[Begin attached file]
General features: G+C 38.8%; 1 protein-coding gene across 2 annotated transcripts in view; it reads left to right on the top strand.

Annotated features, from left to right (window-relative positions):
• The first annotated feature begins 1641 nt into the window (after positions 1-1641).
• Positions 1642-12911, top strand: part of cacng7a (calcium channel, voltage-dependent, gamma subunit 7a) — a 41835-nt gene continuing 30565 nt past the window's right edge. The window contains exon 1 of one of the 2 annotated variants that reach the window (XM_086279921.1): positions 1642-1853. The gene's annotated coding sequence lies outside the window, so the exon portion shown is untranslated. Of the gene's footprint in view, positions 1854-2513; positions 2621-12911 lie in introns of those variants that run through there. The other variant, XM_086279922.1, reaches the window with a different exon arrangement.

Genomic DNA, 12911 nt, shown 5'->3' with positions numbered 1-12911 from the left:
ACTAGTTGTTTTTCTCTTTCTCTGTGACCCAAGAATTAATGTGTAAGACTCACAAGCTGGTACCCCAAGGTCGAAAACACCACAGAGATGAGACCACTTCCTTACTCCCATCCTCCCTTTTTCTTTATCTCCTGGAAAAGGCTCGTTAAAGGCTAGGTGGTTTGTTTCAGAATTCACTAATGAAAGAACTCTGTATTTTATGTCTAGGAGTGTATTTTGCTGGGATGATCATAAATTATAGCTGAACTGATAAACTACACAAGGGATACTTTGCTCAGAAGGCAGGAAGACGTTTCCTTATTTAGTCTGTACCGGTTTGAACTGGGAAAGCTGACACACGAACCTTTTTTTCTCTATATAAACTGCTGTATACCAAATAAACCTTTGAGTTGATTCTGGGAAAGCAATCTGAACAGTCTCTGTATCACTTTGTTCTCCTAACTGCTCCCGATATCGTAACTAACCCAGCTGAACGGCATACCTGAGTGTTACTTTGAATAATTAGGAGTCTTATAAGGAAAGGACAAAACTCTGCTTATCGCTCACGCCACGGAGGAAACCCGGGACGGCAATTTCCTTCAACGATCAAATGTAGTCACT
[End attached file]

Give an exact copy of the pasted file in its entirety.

General features: G+C 38.8%; 1 protein-coding gene across 2 annotated transcripts in view; it reads left to right on the top strand.

Annotated features, from left to right (window-relative positions):
• The first annotated feature begins 1641 nt into the window (after positions 1-1641).
• Positions 1642-12911, top strand: part of cacng7a (calcium channel, voltage-dependent, gamma subunit 7a) — a 41835-nt gene continuing 30565 nt past the window's right edge. The window contains exon 1 of one of the 2 annotated variants that reach the window (XM_086279921.1): positions 1642-1853. The gene's annotated coding sequence lies outside the window, so the exon portion shown is untranslated. Of the gene's footprint in view, positions 1854-2513; positions 2621-12911 lie in introns of those variants that run through there. The other variant, XM_086279922.1, reaches the window with a different exon arrangement.

Genomic DNA, 12911 nt, shown 5'->3' with positions numbered 1-12911 from the left:
ACTAGTTGTTTTTCTCTTTCTCTGTGACCCAAGAATTAATGTGTAAGACTCACAAGCTGGTACCCCAAGGTCGAAAACACCACAGAGATGAGACCACTTCCTTACTCCCATCCTCCCTTTTTCTTTATCTCCTGGAAAAGGCTCGTTAAAGGCTAGGTGGTTTGTTTCAGAATTCACTAATGAAAGAACTCTGTATTTTATGTCTAGGAGTGTATTTTGCTGGGATGATCATAAATTATAGCTGAACTGATAAACTACACAAGGGATACTTTGCTCAGAAGGCAGGAAGACGTTTCCTTATTTAGTCTGTACCGGTTTGAACTGGGAAAGCTGACACACGAACCTTTTTTTCTCTATATAAACTGCTGTATACCAAATAAACCTTTGAGTTGATTCTGGGAAAGCAATCTGAACAGTCTCTGTATCACTTTGTTCTCCTAACTGCTCCCGATATCGTAACTAACCCAGCTGAACGGCATACCTGAGTGTTACTTTGAATAATTAGGAGTCTTATAAGGAAAGGACAAAACTCTGCTTATCGCTCACGCCACGGAGGAAACCCGGGACGGCAATTTCCTTCAACGATCAAATGTAGTCACT